I already know how late I am in getting my mail. All of the special promotional offers I get from J C Penney and Kohls are expired before they get to my house most of the time. And on the sending end it taking a 9" by 12" envelope I mailed six days to go from Charlottesville to Harrisonburg. One postal employee told me there was no way to track the envelope. Another postal employee who I felt was being quite honest told me he was quite sure it was sitting in Sandston and would be sorted and sent in the right direction as soon as Sandston got around to it. And on top of all of this, receiving a $2,000 check that had been mutilated and chewed up when the newfangled 100 yard long sorting machine jammed up in Sandston. It was in a plastic postal bag with "We're sorry" printed on the outside of it. And it took me 10 days to have this check replaced with a new one.

I'm sure the closing of the Charlottesville sorting and distribution center probably saved a few dollars. This prevented a few six figure salaried deadwood employees up the food chain from being laid off. While at the same time it it slowed local mail delivery down, something the USPS promised would not happen. And causing 200 local employees to have to drive anywhere from 50 to 120 one way to continue getting to work.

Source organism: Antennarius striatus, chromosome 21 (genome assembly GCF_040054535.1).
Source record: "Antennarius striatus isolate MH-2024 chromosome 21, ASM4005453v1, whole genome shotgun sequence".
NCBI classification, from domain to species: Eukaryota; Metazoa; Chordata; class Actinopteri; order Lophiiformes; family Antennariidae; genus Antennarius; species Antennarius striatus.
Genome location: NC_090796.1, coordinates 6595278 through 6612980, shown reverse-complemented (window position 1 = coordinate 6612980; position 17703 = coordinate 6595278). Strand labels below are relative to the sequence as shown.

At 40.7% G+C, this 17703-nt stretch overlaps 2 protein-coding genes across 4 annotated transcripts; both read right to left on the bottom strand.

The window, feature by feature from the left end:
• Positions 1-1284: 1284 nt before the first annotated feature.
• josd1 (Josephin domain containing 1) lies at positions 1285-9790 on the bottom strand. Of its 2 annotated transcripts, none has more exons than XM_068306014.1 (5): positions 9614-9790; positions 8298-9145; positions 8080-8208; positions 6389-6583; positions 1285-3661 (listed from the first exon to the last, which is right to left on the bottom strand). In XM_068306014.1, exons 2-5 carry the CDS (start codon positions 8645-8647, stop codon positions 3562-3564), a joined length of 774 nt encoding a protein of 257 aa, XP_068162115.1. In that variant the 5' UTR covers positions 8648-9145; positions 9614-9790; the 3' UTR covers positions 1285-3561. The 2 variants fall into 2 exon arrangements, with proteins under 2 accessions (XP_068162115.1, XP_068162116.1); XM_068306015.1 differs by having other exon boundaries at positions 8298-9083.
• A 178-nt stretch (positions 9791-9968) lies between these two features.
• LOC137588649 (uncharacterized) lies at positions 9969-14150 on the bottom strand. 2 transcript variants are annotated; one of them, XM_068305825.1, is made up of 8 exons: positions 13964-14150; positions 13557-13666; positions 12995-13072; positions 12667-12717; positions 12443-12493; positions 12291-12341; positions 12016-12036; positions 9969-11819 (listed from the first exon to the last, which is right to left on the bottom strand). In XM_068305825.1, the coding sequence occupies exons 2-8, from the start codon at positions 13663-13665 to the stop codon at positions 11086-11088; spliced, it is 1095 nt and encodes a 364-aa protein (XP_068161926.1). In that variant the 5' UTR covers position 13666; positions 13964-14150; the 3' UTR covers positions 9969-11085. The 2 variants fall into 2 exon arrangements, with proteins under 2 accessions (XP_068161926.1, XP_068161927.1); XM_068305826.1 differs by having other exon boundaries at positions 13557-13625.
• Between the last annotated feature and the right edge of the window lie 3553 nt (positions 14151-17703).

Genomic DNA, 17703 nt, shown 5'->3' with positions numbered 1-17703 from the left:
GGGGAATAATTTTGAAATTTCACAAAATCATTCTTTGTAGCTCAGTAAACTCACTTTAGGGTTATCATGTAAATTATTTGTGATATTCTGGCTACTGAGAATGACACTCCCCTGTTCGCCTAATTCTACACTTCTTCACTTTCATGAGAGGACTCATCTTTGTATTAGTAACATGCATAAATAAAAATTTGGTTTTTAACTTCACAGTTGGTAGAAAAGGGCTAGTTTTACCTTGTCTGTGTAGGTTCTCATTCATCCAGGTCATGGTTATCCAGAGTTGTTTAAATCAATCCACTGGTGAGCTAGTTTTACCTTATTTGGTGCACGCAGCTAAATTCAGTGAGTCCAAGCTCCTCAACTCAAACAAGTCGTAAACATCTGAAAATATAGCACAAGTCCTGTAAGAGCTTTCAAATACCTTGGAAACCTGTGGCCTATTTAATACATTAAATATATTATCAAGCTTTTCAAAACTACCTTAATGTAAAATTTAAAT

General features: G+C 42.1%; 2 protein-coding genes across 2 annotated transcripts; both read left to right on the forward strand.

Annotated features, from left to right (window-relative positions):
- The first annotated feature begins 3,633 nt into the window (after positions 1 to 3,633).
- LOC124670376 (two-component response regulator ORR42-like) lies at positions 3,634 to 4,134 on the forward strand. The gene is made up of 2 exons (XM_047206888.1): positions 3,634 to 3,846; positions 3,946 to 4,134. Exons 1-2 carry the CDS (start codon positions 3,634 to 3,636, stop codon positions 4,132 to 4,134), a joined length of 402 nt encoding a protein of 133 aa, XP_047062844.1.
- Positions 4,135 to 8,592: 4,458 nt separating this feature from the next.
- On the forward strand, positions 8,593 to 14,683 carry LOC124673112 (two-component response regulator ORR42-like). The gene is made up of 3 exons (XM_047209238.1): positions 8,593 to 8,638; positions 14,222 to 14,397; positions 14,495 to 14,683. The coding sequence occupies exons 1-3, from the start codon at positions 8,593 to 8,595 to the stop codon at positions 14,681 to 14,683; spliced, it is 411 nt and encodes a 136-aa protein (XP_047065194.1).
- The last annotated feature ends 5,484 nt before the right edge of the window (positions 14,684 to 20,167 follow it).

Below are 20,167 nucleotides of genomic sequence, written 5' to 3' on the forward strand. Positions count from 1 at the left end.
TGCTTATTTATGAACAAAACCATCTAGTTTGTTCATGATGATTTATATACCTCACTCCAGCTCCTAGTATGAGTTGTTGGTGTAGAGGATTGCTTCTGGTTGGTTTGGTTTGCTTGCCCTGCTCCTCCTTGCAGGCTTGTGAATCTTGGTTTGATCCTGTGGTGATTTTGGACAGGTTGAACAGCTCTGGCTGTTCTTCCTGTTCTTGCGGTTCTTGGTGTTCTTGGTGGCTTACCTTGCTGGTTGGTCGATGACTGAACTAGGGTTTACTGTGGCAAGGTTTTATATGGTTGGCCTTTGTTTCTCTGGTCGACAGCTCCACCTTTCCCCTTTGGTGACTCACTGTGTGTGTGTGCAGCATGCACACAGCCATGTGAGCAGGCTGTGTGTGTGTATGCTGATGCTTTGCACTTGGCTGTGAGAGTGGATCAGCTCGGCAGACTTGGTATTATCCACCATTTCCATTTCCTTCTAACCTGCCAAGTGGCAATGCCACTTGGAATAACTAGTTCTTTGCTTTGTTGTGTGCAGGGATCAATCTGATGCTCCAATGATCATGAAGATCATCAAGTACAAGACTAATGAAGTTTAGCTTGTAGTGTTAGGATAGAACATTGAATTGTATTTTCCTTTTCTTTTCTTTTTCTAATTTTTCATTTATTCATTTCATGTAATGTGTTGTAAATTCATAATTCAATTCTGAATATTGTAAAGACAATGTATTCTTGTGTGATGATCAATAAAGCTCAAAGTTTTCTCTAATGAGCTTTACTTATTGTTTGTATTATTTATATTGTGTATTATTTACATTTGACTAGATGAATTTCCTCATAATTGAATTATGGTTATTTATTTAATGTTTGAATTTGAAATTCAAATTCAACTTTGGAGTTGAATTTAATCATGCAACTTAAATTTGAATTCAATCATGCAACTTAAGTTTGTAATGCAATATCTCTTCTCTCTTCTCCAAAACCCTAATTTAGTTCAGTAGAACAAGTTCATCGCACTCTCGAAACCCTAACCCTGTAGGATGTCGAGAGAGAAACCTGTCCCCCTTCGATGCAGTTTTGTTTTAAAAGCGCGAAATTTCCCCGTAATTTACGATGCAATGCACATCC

I never used the Internet to receive and pay monthly bills until recently. But after I saw incoming and outgoing mail delayed so badly over the last year, I set up online banking to both receive and pay my bills. I'm only one person with about 10 assorted bills per month. But the postage to and from me still amounted to a loss of about $8 a month to the post office. Multiply this by x amount of people nationwide and it's pretty clear that the post office is cutting off their nose to spite their face.

edit: The above was suppose to read...

"And causing 200 local employees to have to drive anywhere from 50 to 120 miles one way to continue getting to work."

A small fortune in gas could be saved if they would eliminate one day of home delivery per week, or, god forbid, two. This was discussed two years ago, but not implemented.

Sorry that I'm late to this forum but I just read Mrs. Jaquith's piece in the Hook this morning. I thought that it was amazing. If I may be so bold though, I would have retitled it, “Here in a Nutshell is Everything That is Wrong With America Right Now”. How timely indeed that Mrs. Jaquith highlights that most common of current American sentiments, namely, “yes we need to make cuts, just not to anything that affects me”.